These compromises are far more than anyone watching the unprecedented nine-month standoff over the last budget would have expected - partly because Pennsylvania’s elected leaders set the bar so low. Their dysfunction forced schools to run up debt, shelters and other charities to shut their doors, and the state’s credit rating to take yet another hit.

Wolf helped break the impasse in March when he let a Republican budget pass without his signature, signaling that he didn’t like the deal but was ready to move forward. Soon afterward, both sides agreed on medical marijuana and other initiatives.

Wolf wants the new budget to be balanced responsibly based on real revenue. The recession and budget gimmicks employed by the legislature and his Republican predecessor, Tom Corbett, including magical revenue projections and drastic cuts to social services and education, exacerbated the state’s structural deficit.

The governor also correctly insists on $250 million more for schools and additional funds to combat the state’s serious heroin problem. The new sources of revenue being considered include higher tobacco taxes and expanded gambling. While raising the state’s low income tax or introducing a natural-gas tax would be more fiscally defensible than carpeting the state with slot machines, Wolf has rightly recognized the need to make concessions on those and other points.

It’s too early to assume that the state will have a budget by Friday’s deadline, but both sides deserve credit for at long last trying to do what they were elected to do, which is to govern the state together.

- The Philadelphia Inquirer



There is sad historical symmetry in Great Britain’s retreat into isolationism through its vote Thursday to leave the European Union.

For much of its history England was a global superpower. Its adventurism underlies many of the problems roiling the world today. Tribal and religious wars in the Mideast are echoes of British dominion; arbitrarily drawn boundaries reflect British interest rather ethnic, tribal and religious realities. Likewise in Africa, where British and other European colonial enterprises generated profits while leaving post-colonial countries in poverty.

Now as refugees from war and poverty in those regions stream across Europe, England has raised its drawbridge.

English advocates for leaving the EU contend that they acted to save British sovereignty. The EU structure, they claimed, transferred to Brussels decision-making that belongs in London.

That view, however, has corollaries that the separation advocates might come to regret.

The sovereignty argument plays into the argument of Scottish separatists. As English critics of the EU lament being told what to do by Brussels, Scottish separatists lament being told what to do by London. Scots voted overwhelmingly to remain in the EU, with 62 percent of the vote. The Scottish Independence Party says it will work for a new vote on independence.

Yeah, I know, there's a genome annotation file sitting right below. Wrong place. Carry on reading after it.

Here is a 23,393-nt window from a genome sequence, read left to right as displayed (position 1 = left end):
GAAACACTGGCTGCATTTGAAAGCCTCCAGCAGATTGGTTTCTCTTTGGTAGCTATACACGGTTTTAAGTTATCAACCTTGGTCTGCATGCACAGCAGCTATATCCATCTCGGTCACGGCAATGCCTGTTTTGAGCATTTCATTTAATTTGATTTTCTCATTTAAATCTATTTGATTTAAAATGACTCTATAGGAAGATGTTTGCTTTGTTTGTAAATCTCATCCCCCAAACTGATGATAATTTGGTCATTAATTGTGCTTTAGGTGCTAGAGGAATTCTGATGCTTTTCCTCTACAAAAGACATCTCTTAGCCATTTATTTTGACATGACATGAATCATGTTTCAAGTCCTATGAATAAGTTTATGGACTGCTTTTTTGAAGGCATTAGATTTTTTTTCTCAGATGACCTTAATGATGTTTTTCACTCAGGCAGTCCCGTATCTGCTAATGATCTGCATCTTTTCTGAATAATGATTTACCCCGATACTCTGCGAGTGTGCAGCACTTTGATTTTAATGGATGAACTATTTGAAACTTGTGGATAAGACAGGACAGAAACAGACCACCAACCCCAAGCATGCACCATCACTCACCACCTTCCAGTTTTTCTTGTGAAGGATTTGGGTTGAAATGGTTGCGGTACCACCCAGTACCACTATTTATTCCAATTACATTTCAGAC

In Northern Ireland, where voters voted 56-44 to remain in the EU, First Deputy Minister Martin McGuinness has called for a poll to assess the possibility of unification with the Republic of Ireland, an EU member. Northern Ireland is the only UK province with a land border with an EU member, thus the only one that likely would have to establish customs and passport controls along that border.

Across the UK, even in England, younger voters favored remaining in the EU. Coupled with implications for remaining UK countries and provinces and the early impact on the value of the pound and markets, London might have to use its sovereignty to deal with buyer’s remorse.

- The (Scranton) Times-Tribune



Monday’s U.S. Supreme Court decision striking down Texas’ restrictive abortion law is an object lesson for Pennsylvania lawmakers contemplating legislation that would sharply limit a woman’s constitutionally protected right to the procedure.

The court’s 5-3 decision, which would have reduced the number of abortion clinics in Texas from around 40 to about 10, further clarified the already bright line between a state’s reasonable interest in regulating the procedure and unreasonable legislative overreach.

That standard, set down nearly 25 years ago in the court’s 1992 decision, Planned Parenthood v. Casey, said states could not impose an “undue burden” on a woman’s right to abortion before fetal viability.

That very clear language appears to apply to legislation now before the state Senate that would limit abortions to cases of “medical necessity” after 20 weeks of pregnancy, down from the current ceiling of 24 weeks.

In the Roe v. Wade decision, the court accepted medical wisdom of the time that a fetus was not viable outside the womb until the 24th to 28th week of pregnancy.

Abortion opponents have since argued that medical advances have rolled made it possible for a fetus to survive earlier than the 24th week. Doctors view the matter differently.

Language in the Pennsylvania bill, sponsored by Rep. Kathy Rapp, R-Warren, would also all-but ban a common second-trimester technique called “dilation and extraction” and rename it to the more gruesome, and medically inaccurate, “dismemberment abortion.”

Joining Justice Stephen Breyer, Anthony M. Kennedy, Sonia Sotomayor and Elena Kagan in the majority for the Texas case, Justice Ruth Bader Ginsburg wrote that “so long as this court adheres to Roe v. Wade and Planned Parenthood of Southeastern Pa. v. Casey, targeted regulation of abortion providers laws like (the Texas law) that do little or nothing for health but rather strew impediments to abortion cannot survive judicial inspection.”

Susan Frietsche, the senior staff attorney at the Women’s Law Project, said Monday that lawmakers backing the Rapp bill should take heed of the majority’s warning.